Item description for War Movies: The Belle & Blade Guide to Classic War Videos by Gary Freitas & Steve Mormando...
350 thought-provoking reviews of the best war movies produced in the past 50 years!
Finally, here is a comprehensive war movie guide that reviews in detail dozens of compelling stories about men in the military and at war. Can you name the 25 best combat movies of all time, the ten best WWII movies, the five best military legal dramas, fact-based military scandals, or prisoner-of-war movies? War Movies: The Belle & Blade Guide to Classic War Videos attempts to do this and much more. Written with the goal of identifying the best war movies ever produced, these reviews promise to stir discussion and provoke debate.
ANZACS, Attack!, Band of Brothers, Battle of Algiers, Come and See, Capitaine Conan, Dieppe, 84 Charlie MoPic, No Man's Land, Piece of Cake, Pretty Village, Pretty Flame, Stalingrad, 317th Platoon, Underground, When Trumpets Fade, Black Hawk Down, Das Boot, Hamburger Hill, The Thin Red Line, Glory, Catch-22, Behind the Lines, The Human Condition and many more must-see films are reviewed in this new movie guide for dedicated war movie fans.
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Est. Packaging Dimensions: Length: 1.25" Width: 6" Height: 8.75" Weight: 1.25 lbs.
Publisher Robert D. Reed Publishers
ISBN 1931741387 ISBN13 9781931741385
Availability 0 units.
More About Gary Freitas & Steve Mormando
Gary Freitas, Ph.D. (Clinical Psychology) Freitas was raised in northern California. He served for four yeas in the U.S. Air Force during the Vietnam War. He earned a Ph.D. and specialized in forensic psychology and men's issues. He now lives and works in Phoenix, AZ.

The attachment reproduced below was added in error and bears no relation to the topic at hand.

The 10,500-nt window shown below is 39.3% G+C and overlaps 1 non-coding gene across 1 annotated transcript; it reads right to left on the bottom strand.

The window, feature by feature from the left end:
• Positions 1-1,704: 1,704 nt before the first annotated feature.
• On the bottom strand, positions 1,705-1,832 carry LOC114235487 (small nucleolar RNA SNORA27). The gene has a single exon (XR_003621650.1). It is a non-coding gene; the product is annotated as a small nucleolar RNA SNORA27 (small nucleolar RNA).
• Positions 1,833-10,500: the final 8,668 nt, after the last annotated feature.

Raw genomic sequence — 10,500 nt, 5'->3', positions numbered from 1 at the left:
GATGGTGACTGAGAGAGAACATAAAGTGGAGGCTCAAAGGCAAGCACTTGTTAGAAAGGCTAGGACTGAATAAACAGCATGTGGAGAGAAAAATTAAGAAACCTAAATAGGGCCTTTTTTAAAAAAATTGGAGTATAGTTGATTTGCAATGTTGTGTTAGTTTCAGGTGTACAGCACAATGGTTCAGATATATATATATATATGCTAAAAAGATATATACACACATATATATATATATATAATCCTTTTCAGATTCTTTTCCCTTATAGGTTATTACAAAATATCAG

Reviews - What do customers think about War Movies: The Belle & Blade Guide to Classic War Videos?
No guts, no glory. Aug 15, 2004
One of the worst film books foisted on us recently (check out Simon Louvash's book KEYSTONE for another), WAR MOVIES is basically one man's guide to films about war and their availability on video. Well, to paraphrase General Sherman, WAR MOVIES is hell. First off, author Freitas writes off films made before 1950. You know, really awful movies like ALL QUIET ON THE WESTERN FRONT, WINGS, THE BIG PARADE, SERGEANT YORK, BATTLEGROUND, THE BEST YEARS OF OUR LIVES-just terrible, horrible, dated films that should just gather dust in the archives and that no one in their right mind would ever consider watching. Unless you are some disconnected or hoary "film historian, movie critic or student of film, proclaiming these old movies as great war films." (Quote from the forward) "Author" Freitas then goes on to spew the following: ". . .proclaiming these old movies as great war films simply doesn't wash. The fact is that film making has gotten much better over the years by using a blend of new technologies, more sophisticated technologies (a little bit redundant, aren't we, Mr. Freitas?), and more complex storytelling. As a result, the modern movie is superior to its predecessors."